The other 50%

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International Women’s Day has been around for over 100 years and has grown to mark an occasion to celebrate the achievements and advances of women in all aspects of modern life, especially in economics, politics and social matters.

Over the past few years I have noticed a lot of publicity for all sorts of issues around gender equality, general equality in the workplace, equal pay, work life balance, etc. And that’s just right. It’s 2016 after all, not 1956.

In my industry – data analytics, business intelligence and data visualisation – there has been a lot of movement and activity and the creation of women-focused events and initiatives, which I personally found encouraging, inspiring and stimulating for my own career, growth and ambitions.
On the one hand, there have been many successful female role models who have paved the way with their achievements, their courage and vision. On the other hand, there have also been strong and supportive men who have championed our cause and who showed through their actions and words that they want to create an equal work environment with opportunities for us all to develop, advance, learn from each other and grow our businesses together.

Personally, I am lucky to say that I can look back on the past 5 years and acknowledge that the great leadership of my male ‘superiors’ (yes, I’ve only ever reported to men in my career) has enabled me to be where I am today. They helped me develop and grow my talents, saw my strength and valued my input and contributions to the team. And I believe that in this debate around gender equality and equal opportunities, we must not forget about them. It’s not just about ‘what’s in it for us’, but rather ‘how can we all collaboratively create a new and better environment in which everyone’s contributions are valued and where differences are celebrated as opportunities and not feared or suppressed’.

India
Attending technical training in India while working for Deloitte

So at this point I want to take my hat off to the men who gave me a chance to succeed and a nudge (or a push) in the right direction. Thank you!

But I also want to call out the women who have helped and inspired me, especially those in the data and Tableau community, but also the fierce and competitive athletes whom I encounter in the triathlon world and those helping others create a better life for themselves in the health and fitness world.

First up I want to acknowledge the entire Women in Data community. Tableau has established a community group called Data+Women, which is a great way to get involved, get in touch and get inspired.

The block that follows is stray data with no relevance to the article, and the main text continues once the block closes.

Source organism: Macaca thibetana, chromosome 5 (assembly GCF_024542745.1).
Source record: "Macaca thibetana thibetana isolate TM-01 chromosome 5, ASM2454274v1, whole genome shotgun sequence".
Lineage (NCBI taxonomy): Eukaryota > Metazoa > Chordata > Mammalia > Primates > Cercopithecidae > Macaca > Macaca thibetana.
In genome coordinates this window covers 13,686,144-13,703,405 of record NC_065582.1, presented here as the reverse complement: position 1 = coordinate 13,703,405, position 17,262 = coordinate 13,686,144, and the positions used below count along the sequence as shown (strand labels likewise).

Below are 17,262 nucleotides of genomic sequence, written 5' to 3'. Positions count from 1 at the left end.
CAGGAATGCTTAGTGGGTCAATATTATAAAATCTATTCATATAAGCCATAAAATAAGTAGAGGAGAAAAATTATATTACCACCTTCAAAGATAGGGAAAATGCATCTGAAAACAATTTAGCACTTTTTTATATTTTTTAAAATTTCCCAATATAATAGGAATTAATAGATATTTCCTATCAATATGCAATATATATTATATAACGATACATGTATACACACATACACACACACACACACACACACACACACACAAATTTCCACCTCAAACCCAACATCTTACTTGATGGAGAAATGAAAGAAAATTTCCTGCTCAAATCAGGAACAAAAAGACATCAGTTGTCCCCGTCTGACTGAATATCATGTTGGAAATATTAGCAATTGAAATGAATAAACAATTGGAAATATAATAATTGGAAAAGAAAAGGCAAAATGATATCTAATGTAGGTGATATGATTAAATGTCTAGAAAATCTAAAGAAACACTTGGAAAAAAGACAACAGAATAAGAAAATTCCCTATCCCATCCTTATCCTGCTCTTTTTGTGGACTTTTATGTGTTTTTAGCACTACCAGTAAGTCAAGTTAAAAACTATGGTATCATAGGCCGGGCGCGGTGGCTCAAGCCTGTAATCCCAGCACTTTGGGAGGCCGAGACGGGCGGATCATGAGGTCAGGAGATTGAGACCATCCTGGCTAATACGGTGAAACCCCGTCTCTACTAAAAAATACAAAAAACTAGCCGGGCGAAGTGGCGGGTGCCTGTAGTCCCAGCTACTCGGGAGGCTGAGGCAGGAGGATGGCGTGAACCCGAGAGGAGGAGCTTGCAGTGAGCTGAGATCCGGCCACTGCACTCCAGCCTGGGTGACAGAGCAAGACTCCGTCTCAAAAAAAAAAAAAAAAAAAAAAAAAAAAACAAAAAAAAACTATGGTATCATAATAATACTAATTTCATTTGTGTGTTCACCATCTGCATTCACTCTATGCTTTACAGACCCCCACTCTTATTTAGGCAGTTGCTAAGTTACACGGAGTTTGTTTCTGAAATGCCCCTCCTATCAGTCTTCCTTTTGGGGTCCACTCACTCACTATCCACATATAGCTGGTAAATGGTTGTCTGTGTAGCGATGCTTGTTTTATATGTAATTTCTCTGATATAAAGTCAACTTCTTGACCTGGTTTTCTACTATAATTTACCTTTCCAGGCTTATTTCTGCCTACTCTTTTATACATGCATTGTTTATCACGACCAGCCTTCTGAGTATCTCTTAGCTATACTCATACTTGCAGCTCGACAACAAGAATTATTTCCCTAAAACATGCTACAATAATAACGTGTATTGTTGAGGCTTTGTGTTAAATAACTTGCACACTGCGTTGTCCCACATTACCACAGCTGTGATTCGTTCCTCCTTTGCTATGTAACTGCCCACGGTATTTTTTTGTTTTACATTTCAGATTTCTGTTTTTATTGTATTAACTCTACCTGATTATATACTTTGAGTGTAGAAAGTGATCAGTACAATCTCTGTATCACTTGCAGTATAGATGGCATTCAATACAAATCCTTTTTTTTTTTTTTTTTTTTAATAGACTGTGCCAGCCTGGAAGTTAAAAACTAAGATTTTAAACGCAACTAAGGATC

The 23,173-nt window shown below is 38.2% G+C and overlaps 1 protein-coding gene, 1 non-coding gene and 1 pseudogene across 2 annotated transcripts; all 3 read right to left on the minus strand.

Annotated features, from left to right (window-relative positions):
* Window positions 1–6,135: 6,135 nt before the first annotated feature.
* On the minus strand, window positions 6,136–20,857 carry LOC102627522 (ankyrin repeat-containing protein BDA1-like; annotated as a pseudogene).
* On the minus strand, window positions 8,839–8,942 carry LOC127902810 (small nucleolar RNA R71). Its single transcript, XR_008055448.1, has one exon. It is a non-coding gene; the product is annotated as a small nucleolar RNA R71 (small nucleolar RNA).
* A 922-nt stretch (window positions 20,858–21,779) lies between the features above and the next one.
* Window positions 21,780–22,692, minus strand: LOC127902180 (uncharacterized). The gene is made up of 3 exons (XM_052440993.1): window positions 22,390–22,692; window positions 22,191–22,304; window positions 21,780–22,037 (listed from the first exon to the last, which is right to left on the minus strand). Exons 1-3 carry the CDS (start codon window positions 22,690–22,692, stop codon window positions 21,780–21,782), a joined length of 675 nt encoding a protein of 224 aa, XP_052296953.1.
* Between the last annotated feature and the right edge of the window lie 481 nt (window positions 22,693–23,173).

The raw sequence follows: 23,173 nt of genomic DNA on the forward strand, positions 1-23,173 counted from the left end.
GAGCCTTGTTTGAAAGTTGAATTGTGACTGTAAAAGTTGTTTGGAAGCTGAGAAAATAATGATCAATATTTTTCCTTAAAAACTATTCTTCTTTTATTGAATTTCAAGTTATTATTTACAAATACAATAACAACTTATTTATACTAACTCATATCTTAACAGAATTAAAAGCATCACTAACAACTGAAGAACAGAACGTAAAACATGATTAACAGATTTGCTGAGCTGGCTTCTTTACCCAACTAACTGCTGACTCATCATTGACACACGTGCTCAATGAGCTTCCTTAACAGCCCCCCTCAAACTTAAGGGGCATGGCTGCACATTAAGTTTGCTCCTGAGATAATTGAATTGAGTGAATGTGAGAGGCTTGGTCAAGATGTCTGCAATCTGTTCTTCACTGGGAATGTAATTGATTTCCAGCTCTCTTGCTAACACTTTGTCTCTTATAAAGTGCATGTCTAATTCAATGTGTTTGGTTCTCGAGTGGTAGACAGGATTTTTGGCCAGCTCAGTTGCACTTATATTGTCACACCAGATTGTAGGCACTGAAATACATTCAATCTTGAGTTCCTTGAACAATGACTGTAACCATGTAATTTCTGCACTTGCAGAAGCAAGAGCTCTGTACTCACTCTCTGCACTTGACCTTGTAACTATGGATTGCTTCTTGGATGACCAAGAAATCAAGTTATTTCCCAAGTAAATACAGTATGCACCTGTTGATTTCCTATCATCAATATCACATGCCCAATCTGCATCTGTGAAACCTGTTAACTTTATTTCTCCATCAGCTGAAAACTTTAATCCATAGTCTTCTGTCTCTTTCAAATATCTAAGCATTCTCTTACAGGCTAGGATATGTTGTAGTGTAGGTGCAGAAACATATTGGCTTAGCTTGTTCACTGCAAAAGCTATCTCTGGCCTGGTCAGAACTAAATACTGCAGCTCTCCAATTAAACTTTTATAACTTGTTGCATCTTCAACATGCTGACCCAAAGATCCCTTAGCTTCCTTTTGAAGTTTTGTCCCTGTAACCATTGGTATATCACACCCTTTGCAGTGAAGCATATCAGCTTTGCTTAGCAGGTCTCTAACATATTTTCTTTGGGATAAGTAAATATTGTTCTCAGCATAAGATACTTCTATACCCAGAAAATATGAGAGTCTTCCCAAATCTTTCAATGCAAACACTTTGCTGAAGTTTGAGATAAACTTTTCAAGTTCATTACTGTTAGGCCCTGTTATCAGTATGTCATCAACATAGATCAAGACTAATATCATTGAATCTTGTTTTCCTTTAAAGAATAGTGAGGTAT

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In Las Vegas at the Tableau Conference 2015, attending the Data+Women meetup

At a local level, we recently held the first Women in Data event in Sydney, organised and hosted by Precision Sourcing with the support of about a dozen of us who were keen to get involved.

 

In the Tableau community there are a lot of women from various technical and non-technical backgrounds who are passionate about data, visualisations and helping organisations make the most of their information assets. Thanks to the following ladies for inspiring, challenging and encouraging me and for making me laugh a lot:

A few years ago, while working at Deloitte, I was able to see a number women in leadership positions across the organisation. One of those women has progressed quickly and successfully to become a partner in the consulting firm and continues to help others achieve their goals, while influencing the consulting industry and being a voice of inspiration.

Finally, and I’m sure we can all agree on this, there are a lot of successful female athletes who can claim achievements that often leave us humbled as we arrive home from a jog, huffing and puffing and collapsing on the couch.
The ‘summer of Tennis’ here in Australia saw Angelique Kerber (a fellow German) win her first Grand Slam title and becoming the first German since 1999 to win such a title (source: Wikipedia).
In the world of Triathlon, my favourite female professional is Gwen Jorgensen who became the 2014 and 2015 world champion in the Olympic distance and who has won her last 13 (!!!) ITU races in a row. Now that is one impressive and actually quite incredible accomplishment. I was very interested to read that the ‘secret’ to her success is the commitment and support by her husband who ‘gave up’ his career in professional cycling to literally manage everything for Gwen, from grocery shopping to food prep, travel arrangements etc. In a world where the reverse is so typical, it’s great to see a dedicated husband who commits his every day to enabling his wife to be successful.
Another inspiring triathlete for me is Daniela Ryf, who last year was the first to win the ‘Triple Crown’, a series of 3 Ironman 70.3 races, which saw her receive a cheque of $1m in prize money. She is as successful as she is likable and watching her race is exciting, at times nerve-wrecking and always inspiring.

 

International Women’s Day 2016 – I think we definitely have a lot to celebrate as we look at the progress that has been made and the changes that are happening. There are women who lead countries, women who lead businesses and many many women who lead extraordinary lives. And I applaud them.
But we can’t just look at others and what they’re doing. I think it’s important that we ourselves do things, create, discover, challenge, build and nurture. And that in doing so we give ourselves every reason for a round of applause.

 

If you’re interested to read about my personal story about being a ‘Woman in Data’, you can find it here…

https://tridant.com.au/blog/eva-murray-a-woman-in-data/

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